AUTHOR'S NOTE: The action of this story precedes Steal Tomorrow. The story is cross-posted on my Steal Tomorrow blog.
May walked down the city street carrying two empty gallon jugs and trying to reconcile the evidence of her eyes and nose with what her brain still struggled to acknowledge. They were all dead—not just her parents, tutors and professors, but all the adults, from newscasters and bank presidents to hedge-trimmers and street musicians. The ones who died first got graves. Later, the dead were thrown into pits. The last of them still lay in the streets and buildings where they fell, hence the smell that May tried to counter by wearing a perfume-soaked scarf over her face. It helped a little.
She saw a few kids hawking bottles of water on a street corner, but although she was tempted, she continued on. Two blocks ahead was a park. The turf had been dug up for burial pits and a broad open area showed scorch marks from an attempt at mass cremation, but what May was after was the water. She walked the stone path to the canoe launch and stooped to fill her gallon jugs with river water.
“I wouldn’t do that if I were you.”
May looked around, nearly dropping one of her water jugs. The boy looked to be about twelve and although he was dirty, there was nothing about him that suggested danger.
“Everyone who drinks that water gets sick,” the boy went on. “Sometimes they die. It’s because of all the dead people.”
May turned away in annoyance and went back to filling her jugs. “I know what I’m doing.”
“Shut up and go away.” May capped the jugs, refusing to look up. Ignorant child. Of course the river water would make a person sick if they didn’t properly treat it. But she was a chemist and the daughter of chemists. She went to college at sixteen and would’ve been in her third semester if not for the pandemic. She knew what to do to keep from getting sick off the water.
It occurred to her that it might be a good thing to share her knowledge with the boy. What would it hurt to explain how to filter the water, then distill or pasteurize it? She got to her feet and looked around, but he was gone. Stupid kid.
As she walked back to the room she was living in over a restaurant, she found herself unable to shake the incident at the river. What was she living for? Sure, she knew how to survive. Science had taught her a lot of useful things. But if she wasn’t going to teach others, what was the purpose of her own life?
She had the skills to put together a cocktail that would kill her quickly and with relatively little pain. Perhaps that was the best thing. It was either that or make herself useful to the other survivors, and she had spent her entire life doing what other people wanted. Child science prodigy May Ellison, credit to her parents and teachers, but really just a friendless freak who never got to do what she wanted to do.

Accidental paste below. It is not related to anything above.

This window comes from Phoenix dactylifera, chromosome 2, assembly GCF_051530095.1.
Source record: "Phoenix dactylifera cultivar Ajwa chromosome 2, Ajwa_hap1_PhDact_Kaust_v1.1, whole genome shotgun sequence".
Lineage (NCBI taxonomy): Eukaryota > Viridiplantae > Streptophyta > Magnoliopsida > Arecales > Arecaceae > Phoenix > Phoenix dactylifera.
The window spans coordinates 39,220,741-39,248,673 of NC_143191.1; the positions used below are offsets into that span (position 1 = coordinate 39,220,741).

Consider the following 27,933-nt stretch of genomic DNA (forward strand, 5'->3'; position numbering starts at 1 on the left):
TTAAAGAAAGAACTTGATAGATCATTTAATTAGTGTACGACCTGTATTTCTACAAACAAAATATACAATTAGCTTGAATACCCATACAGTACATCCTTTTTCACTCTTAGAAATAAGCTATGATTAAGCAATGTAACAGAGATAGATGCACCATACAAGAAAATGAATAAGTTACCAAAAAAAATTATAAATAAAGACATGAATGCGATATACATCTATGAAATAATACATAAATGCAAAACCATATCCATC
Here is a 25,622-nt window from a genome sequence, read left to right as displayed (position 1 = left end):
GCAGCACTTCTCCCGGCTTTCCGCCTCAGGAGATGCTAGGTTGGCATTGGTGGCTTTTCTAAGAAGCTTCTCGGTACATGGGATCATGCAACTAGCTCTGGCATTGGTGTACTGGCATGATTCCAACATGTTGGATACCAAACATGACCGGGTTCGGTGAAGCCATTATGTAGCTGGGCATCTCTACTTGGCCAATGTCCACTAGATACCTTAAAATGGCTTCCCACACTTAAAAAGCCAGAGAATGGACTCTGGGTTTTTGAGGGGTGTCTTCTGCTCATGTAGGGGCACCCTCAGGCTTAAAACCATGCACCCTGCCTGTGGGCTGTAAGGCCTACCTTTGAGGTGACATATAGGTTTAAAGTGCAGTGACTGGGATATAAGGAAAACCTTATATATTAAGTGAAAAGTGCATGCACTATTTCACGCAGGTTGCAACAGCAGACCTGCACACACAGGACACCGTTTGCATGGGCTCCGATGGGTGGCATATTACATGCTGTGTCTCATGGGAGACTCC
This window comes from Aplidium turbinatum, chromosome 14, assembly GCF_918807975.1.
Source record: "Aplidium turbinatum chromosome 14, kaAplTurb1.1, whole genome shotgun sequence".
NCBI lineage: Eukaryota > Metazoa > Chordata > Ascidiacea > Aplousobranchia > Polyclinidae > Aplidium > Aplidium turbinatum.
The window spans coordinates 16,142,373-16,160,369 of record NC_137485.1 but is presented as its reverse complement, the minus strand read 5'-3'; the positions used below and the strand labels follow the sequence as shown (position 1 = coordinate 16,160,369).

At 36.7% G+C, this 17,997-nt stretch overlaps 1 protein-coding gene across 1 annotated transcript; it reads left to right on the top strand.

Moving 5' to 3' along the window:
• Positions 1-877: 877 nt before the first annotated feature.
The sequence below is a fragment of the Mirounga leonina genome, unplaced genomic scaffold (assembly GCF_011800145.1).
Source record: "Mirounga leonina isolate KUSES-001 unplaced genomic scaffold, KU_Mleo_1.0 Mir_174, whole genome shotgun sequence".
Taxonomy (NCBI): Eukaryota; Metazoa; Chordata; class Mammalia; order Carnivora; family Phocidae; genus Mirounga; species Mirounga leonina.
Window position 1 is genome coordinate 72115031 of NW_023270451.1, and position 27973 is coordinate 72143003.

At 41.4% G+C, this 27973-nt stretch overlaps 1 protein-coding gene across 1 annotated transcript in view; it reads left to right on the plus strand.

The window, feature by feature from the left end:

A pack of dogs ran past, chased by children wielding baseball bats. A hunting party. Well, good luck to them. May paused so they could go by but as she resumed walking, something felt wrong. Something smooth was embedded in the sole of her shoe and she muttered a curse and stopped to remove it. The glass shard was bottle-green and caught the afternoon sunlight as she held it in her fingers.
A flicker of memory stirred. Mosaics at the art museum. Stained glass in the church windows. The glitter of fanciful costume jewelry on the necks and arms of the girls at her high school—girls her parents wouldn’t let her be friends with because she was so much younger and needed to study, study, study to win a scholarship to Harvard. She had spent all those hours poring over books and mixing chemicals in the lab when what she really wanted was to surround herself with bright, colorful things that sparkled.
May looked around the filthy streets, ignoring the curious stares of a group of boys sitting on the curb, passing a bottle back and forth. The glass of the bottle was brown and would probably sparkle too, once its contents were drained. She could smash the bottle, scoop up the glass, and…what?
What indeed? Who was there to tell her not to take the ugly, broken shards of civilization at her feet and make something of beauty? The road was littered with clear glass, blue glass, red and amber bits of plastic, and who knew what else? It was hers for the taking, and to hell with her parents’ goal of seeing her in a lab. They were dead, anyway, and so were all their dreams.
May dropped the shard of green glass in her pocket and picked up her water jugs, surprised that they felt lighter now. In fact, her whole body felt made of feathers and her heart fluttered with excitement. There had been a time when she thought she might have to wait half a lifetime to realize her own dreams, but who was to stop her now? She would go home and distill her water, and tomorrow she would begin scavenging art materials on the city streets. Her life would not be long—she was infected with Telo just like everyone else. But at least her life was finally her own.